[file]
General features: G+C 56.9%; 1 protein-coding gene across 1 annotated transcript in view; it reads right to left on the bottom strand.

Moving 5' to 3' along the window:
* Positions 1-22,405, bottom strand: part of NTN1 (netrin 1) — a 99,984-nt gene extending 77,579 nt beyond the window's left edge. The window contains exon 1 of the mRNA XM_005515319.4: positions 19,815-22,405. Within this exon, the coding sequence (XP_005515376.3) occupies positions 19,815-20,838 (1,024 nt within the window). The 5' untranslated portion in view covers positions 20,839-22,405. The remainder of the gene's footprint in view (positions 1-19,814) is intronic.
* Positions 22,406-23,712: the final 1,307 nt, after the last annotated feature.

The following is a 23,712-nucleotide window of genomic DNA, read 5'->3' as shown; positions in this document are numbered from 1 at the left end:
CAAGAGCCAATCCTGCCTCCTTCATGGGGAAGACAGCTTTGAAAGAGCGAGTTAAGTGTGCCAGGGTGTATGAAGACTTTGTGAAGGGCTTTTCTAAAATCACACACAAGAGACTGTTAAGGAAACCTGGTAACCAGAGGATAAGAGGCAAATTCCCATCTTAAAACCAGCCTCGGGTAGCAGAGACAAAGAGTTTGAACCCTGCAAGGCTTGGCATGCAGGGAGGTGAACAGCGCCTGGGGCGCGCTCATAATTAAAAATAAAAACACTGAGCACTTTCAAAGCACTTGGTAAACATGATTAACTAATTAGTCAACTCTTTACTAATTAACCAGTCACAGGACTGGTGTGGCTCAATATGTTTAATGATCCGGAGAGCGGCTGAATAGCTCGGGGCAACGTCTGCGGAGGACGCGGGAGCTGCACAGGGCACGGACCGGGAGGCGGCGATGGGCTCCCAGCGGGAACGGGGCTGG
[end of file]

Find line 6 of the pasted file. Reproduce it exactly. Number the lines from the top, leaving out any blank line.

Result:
CAAGAGCCAATCCTGCCTCCTTCATGGGGAAGACAGCTTTGAAAGAGCGAGTTAAGTGTGCCAGGGTGTATGAAGACTTTGTGAAGGGCTTTTCTAAAATCACACACAAGAGACTGTTAAGGAAACCTGGTAACCAGAGGATAAGAGGCAAATTCCCATCTTAAAACCAGCCTCGGGTAGCAGAGACAAAGAGTTTGAACCCTGCAAGGCTTGGCATGCAGGGAGGTGAACAGCGCCTGGGGCGCGCTCATAATTAAAAATAAAAACACTGAGCACTTTCAAAGCACTTGGTAAACATGATTAACTAATTAGTCAACTCTTTACTAATTAACCAGTCACAGGACTGGTGTGGCTCAATATGTTTAATGATCCGGAGAGCGGCTGAATAGCTCGGGGCAACGTCTGCGGAGGACGCGGGAGCTGCACAGGGCACGGACCGGGAGGCGGCGATGGGCTCCCAGCGGGAACGGGGCTGG